This has been a long-standing concern of mine: what are the respective roles of ideas iand interests in shaping policy outcomes?
The most widely held theory of politics is also the simplest: the powerful get what they want. Financial regulation is driven by the interests of banks, health policy by the interests of insurance companies, and tax policy by the interests of the rich. Those who can influence government the most – through their control of resources, information, access, or sheer threat of violence – eventually get their way.
It’s the same globally. Foreign policy is determined, it is said, first and foremost by national interests – not affinities with other nations or concern for the global community. International agreements are impossible unless they are aligned with the interests of the United States and, increasingly, other rising major powers. In authoritarian regimes, policies are the direct expression of the interests of the ruler and his cronies.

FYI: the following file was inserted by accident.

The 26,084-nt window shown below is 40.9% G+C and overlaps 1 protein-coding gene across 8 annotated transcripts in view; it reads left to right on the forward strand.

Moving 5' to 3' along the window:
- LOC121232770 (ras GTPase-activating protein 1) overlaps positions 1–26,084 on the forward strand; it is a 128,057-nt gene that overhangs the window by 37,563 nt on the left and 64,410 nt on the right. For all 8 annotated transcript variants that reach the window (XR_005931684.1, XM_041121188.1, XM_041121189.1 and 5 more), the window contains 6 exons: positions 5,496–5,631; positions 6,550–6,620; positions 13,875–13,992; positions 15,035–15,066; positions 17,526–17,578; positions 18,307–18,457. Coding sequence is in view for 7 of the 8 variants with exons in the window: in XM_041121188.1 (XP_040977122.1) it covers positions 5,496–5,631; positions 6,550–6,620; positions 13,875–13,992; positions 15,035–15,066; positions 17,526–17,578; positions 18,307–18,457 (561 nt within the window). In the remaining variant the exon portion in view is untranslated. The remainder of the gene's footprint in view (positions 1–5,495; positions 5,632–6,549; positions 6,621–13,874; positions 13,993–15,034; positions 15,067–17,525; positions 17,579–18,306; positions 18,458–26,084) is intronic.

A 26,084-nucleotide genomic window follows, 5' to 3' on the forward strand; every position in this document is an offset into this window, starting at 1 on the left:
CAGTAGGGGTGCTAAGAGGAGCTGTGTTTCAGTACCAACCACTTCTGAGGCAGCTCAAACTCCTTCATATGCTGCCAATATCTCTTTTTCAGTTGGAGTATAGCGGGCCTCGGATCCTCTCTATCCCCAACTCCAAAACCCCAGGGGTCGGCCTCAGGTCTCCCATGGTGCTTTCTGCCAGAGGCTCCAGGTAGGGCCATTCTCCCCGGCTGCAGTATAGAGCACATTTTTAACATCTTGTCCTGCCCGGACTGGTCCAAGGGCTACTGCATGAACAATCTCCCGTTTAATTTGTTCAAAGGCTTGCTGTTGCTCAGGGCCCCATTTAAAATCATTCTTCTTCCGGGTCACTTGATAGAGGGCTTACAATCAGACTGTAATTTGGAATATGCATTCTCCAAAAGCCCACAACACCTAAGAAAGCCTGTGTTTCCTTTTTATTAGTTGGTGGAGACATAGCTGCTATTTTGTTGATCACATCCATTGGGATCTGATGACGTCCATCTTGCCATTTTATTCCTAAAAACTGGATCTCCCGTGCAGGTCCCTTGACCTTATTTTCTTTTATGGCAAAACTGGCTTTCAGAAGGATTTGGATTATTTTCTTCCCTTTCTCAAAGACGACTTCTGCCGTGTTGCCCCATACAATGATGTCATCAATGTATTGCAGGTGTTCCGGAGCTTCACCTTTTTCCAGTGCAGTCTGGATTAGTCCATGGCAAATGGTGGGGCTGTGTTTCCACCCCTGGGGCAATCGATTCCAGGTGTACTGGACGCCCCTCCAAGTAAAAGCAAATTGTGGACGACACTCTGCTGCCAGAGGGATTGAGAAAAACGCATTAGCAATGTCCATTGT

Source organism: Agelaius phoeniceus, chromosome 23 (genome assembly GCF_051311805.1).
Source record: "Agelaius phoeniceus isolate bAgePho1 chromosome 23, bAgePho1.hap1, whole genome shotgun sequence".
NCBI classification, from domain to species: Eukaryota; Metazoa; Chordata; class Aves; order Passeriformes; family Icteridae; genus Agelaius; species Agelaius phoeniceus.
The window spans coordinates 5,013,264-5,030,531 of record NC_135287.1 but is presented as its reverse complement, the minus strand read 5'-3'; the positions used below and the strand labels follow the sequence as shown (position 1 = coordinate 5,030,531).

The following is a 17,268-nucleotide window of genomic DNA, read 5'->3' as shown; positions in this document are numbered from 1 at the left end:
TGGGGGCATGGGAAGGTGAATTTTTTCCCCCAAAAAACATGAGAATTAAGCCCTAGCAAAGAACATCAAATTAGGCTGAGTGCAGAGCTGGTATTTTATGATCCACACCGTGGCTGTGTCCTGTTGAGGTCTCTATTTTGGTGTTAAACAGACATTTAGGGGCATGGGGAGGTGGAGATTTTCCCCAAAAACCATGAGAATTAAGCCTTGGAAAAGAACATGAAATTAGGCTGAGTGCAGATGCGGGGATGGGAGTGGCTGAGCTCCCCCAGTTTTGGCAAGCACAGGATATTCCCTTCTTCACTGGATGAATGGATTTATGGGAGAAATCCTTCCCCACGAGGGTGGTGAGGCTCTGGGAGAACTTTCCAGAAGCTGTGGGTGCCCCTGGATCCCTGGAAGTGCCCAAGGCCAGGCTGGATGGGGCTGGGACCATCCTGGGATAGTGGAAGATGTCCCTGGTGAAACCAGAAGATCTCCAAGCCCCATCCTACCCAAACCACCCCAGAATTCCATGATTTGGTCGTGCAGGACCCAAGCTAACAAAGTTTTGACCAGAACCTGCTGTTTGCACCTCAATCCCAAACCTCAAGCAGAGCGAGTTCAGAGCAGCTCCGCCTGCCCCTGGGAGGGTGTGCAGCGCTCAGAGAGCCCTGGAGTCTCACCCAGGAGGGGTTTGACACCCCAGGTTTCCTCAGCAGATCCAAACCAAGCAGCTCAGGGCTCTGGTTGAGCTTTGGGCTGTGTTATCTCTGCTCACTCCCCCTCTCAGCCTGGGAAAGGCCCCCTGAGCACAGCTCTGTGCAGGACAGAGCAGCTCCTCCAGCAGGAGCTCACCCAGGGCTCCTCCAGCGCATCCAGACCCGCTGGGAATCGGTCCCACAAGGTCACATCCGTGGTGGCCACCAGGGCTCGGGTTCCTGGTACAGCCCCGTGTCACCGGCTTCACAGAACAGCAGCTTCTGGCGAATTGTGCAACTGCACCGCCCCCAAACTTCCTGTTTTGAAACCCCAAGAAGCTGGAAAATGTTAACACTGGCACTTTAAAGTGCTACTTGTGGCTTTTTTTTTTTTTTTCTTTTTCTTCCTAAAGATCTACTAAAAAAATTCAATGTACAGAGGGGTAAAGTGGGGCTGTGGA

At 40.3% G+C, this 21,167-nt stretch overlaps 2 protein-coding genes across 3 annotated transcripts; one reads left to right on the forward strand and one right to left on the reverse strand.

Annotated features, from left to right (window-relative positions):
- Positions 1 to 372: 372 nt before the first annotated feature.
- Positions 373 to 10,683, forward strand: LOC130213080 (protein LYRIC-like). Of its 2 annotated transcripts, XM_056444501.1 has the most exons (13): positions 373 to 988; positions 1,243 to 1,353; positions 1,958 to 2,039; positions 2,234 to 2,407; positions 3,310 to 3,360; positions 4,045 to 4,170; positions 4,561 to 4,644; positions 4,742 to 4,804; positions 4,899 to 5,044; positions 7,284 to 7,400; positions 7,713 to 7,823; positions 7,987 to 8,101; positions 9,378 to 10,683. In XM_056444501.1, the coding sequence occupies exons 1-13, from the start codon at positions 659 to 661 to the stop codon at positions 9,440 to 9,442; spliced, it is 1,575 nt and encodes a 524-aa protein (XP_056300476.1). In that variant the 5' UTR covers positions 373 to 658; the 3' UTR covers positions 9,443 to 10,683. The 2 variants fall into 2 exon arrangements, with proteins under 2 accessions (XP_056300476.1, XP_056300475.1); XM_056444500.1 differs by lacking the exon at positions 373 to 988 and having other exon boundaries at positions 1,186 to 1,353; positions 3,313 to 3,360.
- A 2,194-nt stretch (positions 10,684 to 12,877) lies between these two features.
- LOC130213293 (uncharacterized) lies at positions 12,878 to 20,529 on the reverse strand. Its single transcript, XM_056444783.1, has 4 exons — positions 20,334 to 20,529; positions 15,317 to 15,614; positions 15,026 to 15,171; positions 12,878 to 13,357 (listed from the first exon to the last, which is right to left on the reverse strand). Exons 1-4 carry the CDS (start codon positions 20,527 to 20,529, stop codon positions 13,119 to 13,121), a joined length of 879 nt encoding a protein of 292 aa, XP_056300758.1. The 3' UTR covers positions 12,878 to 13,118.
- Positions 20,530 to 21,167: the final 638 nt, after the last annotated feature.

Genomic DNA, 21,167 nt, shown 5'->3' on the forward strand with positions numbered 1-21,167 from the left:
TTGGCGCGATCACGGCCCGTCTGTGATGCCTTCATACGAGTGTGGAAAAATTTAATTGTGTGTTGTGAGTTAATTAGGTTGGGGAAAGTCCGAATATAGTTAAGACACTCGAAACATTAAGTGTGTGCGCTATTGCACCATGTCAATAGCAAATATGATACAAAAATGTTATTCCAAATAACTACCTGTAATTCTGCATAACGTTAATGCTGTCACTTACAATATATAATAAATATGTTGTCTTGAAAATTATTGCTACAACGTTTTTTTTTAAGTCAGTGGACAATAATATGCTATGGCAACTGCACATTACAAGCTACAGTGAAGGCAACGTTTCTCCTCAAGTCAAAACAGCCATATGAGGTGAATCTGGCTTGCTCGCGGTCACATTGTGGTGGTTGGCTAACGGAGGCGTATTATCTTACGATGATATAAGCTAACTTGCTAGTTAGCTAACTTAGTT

It is a compelling narrative, one with which we can readily explain how politics so often generates perverse outcomes. Whether in democracies, dictatorships, or in the international arena, those outcomes reflect the ability of narrow, special interests to achieve results that harm the majority.
Paradoxically, economists tend to operate within a worldview that ascribes paramount role to interests, as when they complain about the role of powerful banking lobbies in driving bad/inadequate regulation. Yet, banks' and policy makers' conception of where their interests lie is powerfully shaped by ideas that economists generate and disseminate.
More generally, ideas play a crucial role in helping define who we are, what our interests are, and how those interests are best realized.
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